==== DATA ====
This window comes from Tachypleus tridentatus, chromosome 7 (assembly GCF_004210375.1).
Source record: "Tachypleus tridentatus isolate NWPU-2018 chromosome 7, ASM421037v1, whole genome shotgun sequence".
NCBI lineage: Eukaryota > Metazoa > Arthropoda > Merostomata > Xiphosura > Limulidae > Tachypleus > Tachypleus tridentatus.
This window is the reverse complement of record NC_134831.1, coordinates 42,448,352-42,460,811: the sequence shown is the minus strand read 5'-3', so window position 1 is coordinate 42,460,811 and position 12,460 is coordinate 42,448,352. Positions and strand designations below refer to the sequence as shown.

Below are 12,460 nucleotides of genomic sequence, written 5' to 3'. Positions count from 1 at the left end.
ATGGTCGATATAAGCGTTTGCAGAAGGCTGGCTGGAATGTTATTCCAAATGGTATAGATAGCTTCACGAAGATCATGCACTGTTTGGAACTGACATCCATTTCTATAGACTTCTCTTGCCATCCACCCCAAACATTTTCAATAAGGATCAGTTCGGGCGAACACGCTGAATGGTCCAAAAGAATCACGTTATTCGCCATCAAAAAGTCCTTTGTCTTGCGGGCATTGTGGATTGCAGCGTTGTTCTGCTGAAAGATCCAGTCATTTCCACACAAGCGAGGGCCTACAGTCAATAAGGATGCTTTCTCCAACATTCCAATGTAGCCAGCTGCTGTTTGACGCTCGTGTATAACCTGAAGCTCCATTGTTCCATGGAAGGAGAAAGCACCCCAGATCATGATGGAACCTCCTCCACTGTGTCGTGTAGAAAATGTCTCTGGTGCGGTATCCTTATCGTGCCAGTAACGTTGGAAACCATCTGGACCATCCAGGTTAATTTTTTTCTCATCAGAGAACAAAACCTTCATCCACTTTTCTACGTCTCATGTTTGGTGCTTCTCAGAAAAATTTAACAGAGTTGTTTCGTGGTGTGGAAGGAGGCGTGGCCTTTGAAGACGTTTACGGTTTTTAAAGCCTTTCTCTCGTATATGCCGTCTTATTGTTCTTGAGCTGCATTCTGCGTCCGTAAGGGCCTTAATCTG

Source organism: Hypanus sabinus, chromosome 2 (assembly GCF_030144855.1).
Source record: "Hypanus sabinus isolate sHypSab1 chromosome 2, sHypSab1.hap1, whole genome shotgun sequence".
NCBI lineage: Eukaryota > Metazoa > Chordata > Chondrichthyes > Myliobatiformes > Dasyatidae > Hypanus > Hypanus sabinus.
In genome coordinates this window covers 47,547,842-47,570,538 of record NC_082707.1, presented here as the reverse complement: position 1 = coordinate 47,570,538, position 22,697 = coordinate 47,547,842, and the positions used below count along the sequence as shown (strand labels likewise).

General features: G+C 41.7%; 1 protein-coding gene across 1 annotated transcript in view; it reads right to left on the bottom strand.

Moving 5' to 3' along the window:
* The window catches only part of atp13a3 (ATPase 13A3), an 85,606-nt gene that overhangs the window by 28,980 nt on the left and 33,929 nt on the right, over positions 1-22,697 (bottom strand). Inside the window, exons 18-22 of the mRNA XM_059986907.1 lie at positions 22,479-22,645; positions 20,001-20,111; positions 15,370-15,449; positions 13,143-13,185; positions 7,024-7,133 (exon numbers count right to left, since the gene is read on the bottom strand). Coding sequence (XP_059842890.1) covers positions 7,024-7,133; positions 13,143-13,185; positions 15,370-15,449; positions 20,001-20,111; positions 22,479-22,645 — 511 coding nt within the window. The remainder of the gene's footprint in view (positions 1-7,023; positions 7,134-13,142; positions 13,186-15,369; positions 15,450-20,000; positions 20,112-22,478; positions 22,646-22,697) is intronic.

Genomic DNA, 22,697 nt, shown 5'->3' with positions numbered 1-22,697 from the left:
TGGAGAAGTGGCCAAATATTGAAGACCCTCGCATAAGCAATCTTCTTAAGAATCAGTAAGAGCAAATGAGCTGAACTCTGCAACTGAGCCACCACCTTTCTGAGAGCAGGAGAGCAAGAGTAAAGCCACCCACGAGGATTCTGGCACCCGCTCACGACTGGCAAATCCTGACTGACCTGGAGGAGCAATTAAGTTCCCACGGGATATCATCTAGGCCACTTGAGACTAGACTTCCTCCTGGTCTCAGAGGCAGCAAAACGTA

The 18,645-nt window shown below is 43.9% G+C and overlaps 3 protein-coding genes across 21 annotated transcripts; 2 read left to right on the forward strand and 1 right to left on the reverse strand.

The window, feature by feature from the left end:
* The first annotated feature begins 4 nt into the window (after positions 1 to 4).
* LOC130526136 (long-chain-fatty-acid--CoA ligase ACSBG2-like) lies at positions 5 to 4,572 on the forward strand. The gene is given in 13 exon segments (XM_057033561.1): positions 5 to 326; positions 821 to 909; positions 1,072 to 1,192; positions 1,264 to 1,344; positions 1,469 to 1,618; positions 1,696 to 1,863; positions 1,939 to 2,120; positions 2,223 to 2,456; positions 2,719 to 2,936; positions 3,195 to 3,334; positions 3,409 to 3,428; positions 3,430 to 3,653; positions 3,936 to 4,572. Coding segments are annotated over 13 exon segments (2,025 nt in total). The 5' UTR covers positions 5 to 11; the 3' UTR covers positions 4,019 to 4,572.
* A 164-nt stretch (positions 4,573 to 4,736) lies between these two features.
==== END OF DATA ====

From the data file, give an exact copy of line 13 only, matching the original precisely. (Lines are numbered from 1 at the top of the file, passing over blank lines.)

* The window catches only part of atp13a3 (ATPase 13A3), an 85,606-nt gene that overhangs the window by 28,980 nt on the left and 33,929 nt on the right, over positions 1-22,697 (bottom strand). Inside the window, exons 18-22 of the mRNA XM_059986907.1 lie at positions 22,479-22,645; positions 20,001-20,111; positions 15,370-15,449; positions 13,143-13,185; positions 7,024-7,133 (exon numbers count right to left, since the gene is read on the bottom strand). Coding sequence (XP_059842890.1) covers positions 7,024-7,133; positions 13,143-13,185; positions 15,370-15,449; positions 20,001-20,111; positions 22,479-22,645 — 511 coding nt within the window. The remainder of the gene's footprint in view (positions 1-7,023; positions 7,134-13,142; positions 13,186-15,369; positions 15,450-20,000; positions 20,112-22,478; positions 22,646-22,697) is intronic.